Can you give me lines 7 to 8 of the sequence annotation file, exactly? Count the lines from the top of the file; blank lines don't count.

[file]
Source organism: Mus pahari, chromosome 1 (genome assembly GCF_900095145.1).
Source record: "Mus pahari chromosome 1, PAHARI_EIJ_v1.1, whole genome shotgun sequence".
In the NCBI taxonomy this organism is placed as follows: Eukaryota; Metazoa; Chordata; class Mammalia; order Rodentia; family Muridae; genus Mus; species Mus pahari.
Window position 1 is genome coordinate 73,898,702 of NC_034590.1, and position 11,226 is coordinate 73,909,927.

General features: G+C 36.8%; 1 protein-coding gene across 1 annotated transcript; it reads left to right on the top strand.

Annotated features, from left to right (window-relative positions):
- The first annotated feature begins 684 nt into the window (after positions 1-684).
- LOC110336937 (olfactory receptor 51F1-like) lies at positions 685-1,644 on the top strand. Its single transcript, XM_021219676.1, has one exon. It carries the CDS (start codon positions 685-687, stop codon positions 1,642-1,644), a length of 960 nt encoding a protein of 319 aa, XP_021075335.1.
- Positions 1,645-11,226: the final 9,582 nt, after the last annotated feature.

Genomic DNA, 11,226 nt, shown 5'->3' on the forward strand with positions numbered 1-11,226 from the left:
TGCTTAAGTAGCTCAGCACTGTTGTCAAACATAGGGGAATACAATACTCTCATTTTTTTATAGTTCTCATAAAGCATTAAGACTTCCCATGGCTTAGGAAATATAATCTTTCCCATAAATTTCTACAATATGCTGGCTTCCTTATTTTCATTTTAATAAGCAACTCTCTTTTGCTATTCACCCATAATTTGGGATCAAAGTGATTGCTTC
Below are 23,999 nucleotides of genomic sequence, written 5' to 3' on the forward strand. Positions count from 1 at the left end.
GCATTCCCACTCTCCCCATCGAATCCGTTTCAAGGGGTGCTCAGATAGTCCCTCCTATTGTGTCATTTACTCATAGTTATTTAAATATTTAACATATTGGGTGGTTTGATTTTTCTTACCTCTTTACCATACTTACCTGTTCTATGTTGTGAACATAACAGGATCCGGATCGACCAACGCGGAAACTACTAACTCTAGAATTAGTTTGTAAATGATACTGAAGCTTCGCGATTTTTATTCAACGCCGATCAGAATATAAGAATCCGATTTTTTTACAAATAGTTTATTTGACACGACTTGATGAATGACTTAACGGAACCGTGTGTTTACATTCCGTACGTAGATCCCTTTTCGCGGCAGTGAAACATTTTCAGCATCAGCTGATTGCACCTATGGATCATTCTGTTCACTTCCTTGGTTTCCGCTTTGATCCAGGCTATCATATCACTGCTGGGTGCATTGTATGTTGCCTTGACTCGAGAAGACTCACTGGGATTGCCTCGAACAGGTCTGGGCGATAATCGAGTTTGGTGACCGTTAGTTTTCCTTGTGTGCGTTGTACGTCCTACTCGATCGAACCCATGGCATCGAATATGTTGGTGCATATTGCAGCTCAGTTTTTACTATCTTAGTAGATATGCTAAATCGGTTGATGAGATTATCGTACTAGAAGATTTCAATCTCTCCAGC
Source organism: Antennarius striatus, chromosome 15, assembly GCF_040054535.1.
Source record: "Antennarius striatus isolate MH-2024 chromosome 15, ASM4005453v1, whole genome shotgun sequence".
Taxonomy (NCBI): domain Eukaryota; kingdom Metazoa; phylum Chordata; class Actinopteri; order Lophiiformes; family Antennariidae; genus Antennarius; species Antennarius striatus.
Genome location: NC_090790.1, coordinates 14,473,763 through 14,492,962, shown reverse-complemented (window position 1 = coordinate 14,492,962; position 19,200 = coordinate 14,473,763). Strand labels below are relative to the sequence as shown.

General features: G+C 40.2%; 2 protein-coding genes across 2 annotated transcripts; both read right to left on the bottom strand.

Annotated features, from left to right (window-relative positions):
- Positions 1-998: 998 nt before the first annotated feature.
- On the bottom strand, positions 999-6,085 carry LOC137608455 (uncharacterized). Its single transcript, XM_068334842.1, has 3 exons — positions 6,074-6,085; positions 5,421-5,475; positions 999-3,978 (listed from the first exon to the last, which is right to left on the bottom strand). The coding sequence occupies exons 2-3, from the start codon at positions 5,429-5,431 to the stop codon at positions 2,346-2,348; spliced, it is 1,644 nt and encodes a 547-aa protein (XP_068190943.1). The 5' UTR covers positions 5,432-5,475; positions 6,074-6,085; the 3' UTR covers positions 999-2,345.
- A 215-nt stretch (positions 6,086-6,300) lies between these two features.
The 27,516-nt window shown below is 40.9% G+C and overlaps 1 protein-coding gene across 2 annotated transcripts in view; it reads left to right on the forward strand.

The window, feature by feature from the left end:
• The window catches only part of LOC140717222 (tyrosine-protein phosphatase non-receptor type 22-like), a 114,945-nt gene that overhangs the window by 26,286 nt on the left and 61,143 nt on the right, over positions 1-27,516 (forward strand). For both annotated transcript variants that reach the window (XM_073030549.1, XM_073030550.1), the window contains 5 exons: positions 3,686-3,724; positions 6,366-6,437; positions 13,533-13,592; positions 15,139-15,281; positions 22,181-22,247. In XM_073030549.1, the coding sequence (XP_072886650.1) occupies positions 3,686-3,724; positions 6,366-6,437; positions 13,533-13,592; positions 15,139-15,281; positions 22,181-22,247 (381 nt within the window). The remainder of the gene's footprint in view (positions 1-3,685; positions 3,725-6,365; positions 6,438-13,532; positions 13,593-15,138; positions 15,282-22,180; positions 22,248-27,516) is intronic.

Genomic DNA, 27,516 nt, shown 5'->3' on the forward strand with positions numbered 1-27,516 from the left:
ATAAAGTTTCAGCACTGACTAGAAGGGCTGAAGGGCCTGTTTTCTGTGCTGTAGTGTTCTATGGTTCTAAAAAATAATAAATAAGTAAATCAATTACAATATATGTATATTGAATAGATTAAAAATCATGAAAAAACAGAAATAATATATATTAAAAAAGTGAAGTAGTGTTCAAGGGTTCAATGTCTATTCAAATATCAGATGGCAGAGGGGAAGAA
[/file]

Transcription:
- The first annotated feature begins 684 nt into the window (after positions 1-684).
- LOC110336937 (olfactory receptor 51F1-like) lies at positions 685-1,644 on the top strand. Its single transcript, XM_021219676.1, has one exon. It carries the CDS (start codon positions 685-687, stop codon positions 1,642-1,644), a length of 960 nt encoding a protein of 319 aa, XP_021075335.1.